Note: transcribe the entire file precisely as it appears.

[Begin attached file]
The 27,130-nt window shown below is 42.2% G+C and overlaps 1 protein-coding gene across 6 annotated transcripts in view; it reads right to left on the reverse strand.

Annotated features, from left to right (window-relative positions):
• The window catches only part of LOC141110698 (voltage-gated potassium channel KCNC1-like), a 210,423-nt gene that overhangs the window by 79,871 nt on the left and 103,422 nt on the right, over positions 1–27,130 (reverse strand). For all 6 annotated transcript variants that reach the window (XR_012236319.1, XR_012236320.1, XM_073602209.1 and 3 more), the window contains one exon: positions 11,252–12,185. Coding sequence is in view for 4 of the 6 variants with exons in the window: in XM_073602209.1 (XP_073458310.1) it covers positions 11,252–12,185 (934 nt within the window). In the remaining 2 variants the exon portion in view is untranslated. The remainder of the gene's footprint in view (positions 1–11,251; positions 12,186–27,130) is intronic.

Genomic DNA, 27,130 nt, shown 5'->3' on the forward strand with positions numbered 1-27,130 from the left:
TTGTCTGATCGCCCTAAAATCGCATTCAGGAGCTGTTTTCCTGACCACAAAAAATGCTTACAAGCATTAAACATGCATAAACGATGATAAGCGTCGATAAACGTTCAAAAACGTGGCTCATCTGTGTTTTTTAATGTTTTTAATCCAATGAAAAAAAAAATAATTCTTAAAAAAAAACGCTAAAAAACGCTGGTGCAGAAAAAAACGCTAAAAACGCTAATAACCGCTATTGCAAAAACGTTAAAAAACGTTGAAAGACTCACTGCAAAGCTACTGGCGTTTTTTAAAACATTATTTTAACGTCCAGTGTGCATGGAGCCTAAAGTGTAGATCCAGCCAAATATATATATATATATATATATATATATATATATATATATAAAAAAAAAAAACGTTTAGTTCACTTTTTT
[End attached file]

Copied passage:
The 27,130-nt window shown below is 42.2% G+C and overlaps 1 protein-coding gene across 6 annotated transcripts in view; it reads right to left on the reverse strand.

Annotated features, from left to right (window-relative positions):
• The window catches only part of LOC141110698 (voltage-gated potassium channel KCNC1-like), a 210,423-nt gene that overhangs the window by 79,871 nt on the left and 103,422 nt on the right, over positions 1–27,130 (reverse strand). For all 6 annotated transcript variants that reach the window (XR_012236319.1, XR_012236320.1, XM_073602209.1 and 3 more), the window contains one exon: positions 11,252–12,185. Coding sequence is in view for 4 of the 6 variants with exons in the window: in XM_073602209.1 (XP_073458310.1) it covers positions 11,252–12,185 (934 nt within the window). In the remaining 2 variants the exon portion in view is untranslated. The remainder of the gene's footprint in view (positions 1–11,251; positions 12,186–27,130) is intronic.

Genomic DNA, 27,130 nt, shown 5'->3' on the forward strand with positions numbered 1-27,130 from the left:
TTGTCTGATCGCCCTAAAATCGCATTCAGGAGCTGTTTTCCTGACCACAAAAAATGCTTACAAGCATTAAACATGCATAAACGATGATAAGCGTCGATAAACGTTCAAAAACGTGGCTCATCTGTGTTTTTTAATGTTTTTAATCCAATGAAAAAAAAAATAATTCTTAAAAAAAAACGCTAAAAAACGCTGGTGCAGAAAAAAACGCTAAAAACGCTAATAACCGCTATTGCAAAAACGTTAAAAAACGTTGAAAGACTCACTGCAAAGCTACTGGCGTTTTTTAAAACATTATTTTAACGTCCAGTGTGCATGGAGCCTAAAGTGTAGATCCAGCCAAATATATATATATATATATATATATATATATATATATATATAAAAAAAAAAAACGTTTAGTTCACTTTTTT